The only son of Henry V and Catherine of Valois, he became king of England when he was not yet nine months old. When his grandfather, Charles VI of France, died, Henry was proclaimed king of France by the English, in accordance with the terms of the Treaty of Troyes (1420). The French, however, recognized the son of Charles VI as Charles VII.
During Henry's early years, England was under the protectorate of his uncles, John of Lancaster, duke of Bedford, who was regent in France, and Humphrey, duke of Gloucester. Gloucester did not wield full authority, however, for much of the actual power resided in a council dominated by Henry Beaufort. After the English defeat by Joan of Arc at Orléans in 1429 and Charles VII's coronation at Reims shortly thereafter, the council attempted to protect English interests in France by crowning Henry king of France at Paris in 1431. After the death of Bedford in 1435 and the defection of Burgundy from the Anglo-Burgundian alliance, however, the English cause in France became hopeless.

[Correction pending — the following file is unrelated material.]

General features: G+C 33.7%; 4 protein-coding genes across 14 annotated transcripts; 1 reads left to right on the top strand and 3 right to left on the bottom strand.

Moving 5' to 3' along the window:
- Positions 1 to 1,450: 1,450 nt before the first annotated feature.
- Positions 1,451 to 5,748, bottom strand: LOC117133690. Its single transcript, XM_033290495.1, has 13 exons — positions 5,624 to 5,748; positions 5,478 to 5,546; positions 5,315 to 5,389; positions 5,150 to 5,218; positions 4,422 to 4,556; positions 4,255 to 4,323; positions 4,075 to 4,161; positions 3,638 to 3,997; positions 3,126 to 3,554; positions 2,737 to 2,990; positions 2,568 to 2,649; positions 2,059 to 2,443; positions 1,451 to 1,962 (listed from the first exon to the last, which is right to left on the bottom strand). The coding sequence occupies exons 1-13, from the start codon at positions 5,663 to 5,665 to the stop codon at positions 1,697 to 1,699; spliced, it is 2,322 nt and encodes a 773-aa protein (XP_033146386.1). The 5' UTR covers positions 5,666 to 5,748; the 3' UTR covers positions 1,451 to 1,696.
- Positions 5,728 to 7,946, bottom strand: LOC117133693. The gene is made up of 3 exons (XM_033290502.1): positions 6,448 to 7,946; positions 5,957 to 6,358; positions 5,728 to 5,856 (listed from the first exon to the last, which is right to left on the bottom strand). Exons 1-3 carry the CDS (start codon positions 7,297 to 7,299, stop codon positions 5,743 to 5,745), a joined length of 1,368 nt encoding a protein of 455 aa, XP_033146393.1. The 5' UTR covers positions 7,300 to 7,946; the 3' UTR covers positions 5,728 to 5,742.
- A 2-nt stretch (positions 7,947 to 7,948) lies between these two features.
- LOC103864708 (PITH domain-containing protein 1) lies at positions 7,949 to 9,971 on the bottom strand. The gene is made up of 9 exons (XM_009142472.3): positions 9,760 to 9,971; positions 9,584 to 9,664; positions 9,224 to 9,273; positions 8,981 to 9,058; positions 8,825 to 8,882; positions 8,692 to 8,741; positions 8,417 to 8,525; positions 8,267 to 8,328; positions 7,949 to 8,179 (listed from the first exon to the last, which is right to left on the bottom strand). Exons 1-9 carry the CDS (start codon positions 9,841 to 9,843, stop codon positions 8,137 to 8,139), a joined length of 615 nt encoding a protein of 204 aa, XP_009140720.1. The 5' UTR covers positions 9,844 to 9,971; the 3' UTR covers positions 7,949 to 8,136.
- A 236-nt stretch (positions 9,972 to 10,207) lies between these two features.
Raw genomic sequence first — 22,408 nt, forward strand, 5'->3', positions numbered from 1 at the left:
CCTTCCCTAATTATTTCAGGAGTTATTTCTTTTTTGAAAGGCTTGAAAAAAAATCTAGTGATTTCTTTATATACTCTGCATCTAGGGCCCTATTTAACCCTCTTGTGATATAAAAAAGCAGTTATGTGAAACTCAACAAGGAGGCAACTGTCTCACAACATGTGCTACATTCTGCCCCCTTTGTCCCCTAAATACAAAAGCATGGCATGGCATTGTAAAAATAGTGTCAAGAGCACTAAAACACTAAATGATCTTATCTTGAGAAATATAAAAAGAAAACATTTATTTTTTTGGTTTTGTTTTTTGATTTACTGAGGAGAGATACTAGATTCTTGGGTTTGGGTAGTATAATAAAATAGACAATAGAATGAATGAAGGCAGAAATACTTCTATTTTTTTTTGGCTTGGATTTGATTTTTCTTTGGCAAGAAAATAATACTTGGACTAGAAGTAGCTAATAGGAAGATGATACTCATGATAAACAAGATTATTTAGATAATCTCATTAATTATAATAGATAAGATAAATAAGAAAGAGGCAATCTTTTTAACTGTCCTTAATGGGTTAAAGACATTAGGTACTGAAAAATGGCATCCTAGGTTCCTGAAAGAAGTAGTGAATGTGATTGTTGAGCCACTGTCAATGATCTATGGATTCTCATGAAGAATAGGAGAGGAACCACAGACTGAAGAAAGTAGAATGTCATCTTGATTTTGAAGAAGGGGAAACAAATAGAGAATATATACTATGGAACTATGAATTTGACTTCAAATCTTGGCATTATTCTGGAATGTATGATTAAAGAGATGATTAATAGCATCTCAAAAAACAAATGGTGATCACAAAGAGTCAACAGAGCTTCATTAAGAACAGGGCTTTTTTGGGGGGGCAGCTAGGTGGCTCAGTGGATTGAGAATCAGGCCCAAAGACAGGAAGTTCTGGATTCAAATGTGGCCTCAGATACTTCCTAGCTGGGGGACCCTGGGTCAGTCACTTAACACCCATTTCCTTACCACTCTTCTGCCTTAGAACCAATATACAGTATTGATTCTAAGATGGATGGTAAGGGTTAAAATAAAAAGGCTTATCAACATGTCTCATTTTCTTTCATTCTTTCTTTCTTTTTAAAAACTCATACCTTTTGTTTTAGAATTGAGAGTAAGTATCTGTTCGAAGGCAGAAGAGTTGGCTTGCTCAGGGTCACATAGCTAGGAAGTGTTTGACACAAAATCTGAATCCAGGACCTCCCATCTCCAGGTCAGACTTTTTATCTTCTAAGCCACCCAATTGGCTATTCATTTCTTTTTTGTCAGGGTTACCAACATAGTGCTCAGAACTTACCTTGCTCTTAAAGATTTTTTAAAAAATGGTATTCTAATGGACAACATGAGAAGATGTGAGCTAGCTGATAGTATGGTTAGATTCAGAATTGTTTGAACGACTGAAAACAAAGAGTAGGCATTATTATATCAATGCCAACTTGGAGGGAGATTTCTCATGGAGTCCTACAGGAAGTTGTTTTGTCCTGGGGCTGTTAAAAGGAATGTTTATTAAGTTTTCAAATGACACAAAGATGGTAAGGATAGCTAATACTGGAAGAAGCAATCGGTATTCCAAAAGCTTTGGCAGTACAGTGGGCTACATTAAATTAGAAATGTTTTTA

From c.1435, Henry fell under the dominance of a faction headed first by Henry Beaufort and later by William de la Pole, 4th earl of Suffolk (see Pole, family), both of whom opposed continuing the war in France. Suffolk negotiated a marriage for Henry with Margaret of Anjou in 1445. This marriage was at first favorably received in England, but when Henry, now under the influence of his wife, surrendered Maine to Charles VII, Suffolk and the queen lost their popularity.
Suffolk was impeached in 1450 and mysteriously murdered at sea while on his way to France. The rebellion of Jack Cade, which broke out after Suffolk's death, was but one of many riots and uprisings indicating popular dissatisfaction with the government. The faction headed by Queen Margaret and Edmund Beaufort, 2d duke of Somerset, which dominated the king after Suffolk's death, was opposed by Richard, duke of York, the most powerful noble in the kingdom and heir presumptive to the throne. The struggle between these two factions developed into the dynastic battle between the Lancasters and the Yorks known as the Wars of the Roses.
The Columbia Electronic Encyclopedia, 6th ed. Copyright © 2012, Columbia University Press. All rights reserved.
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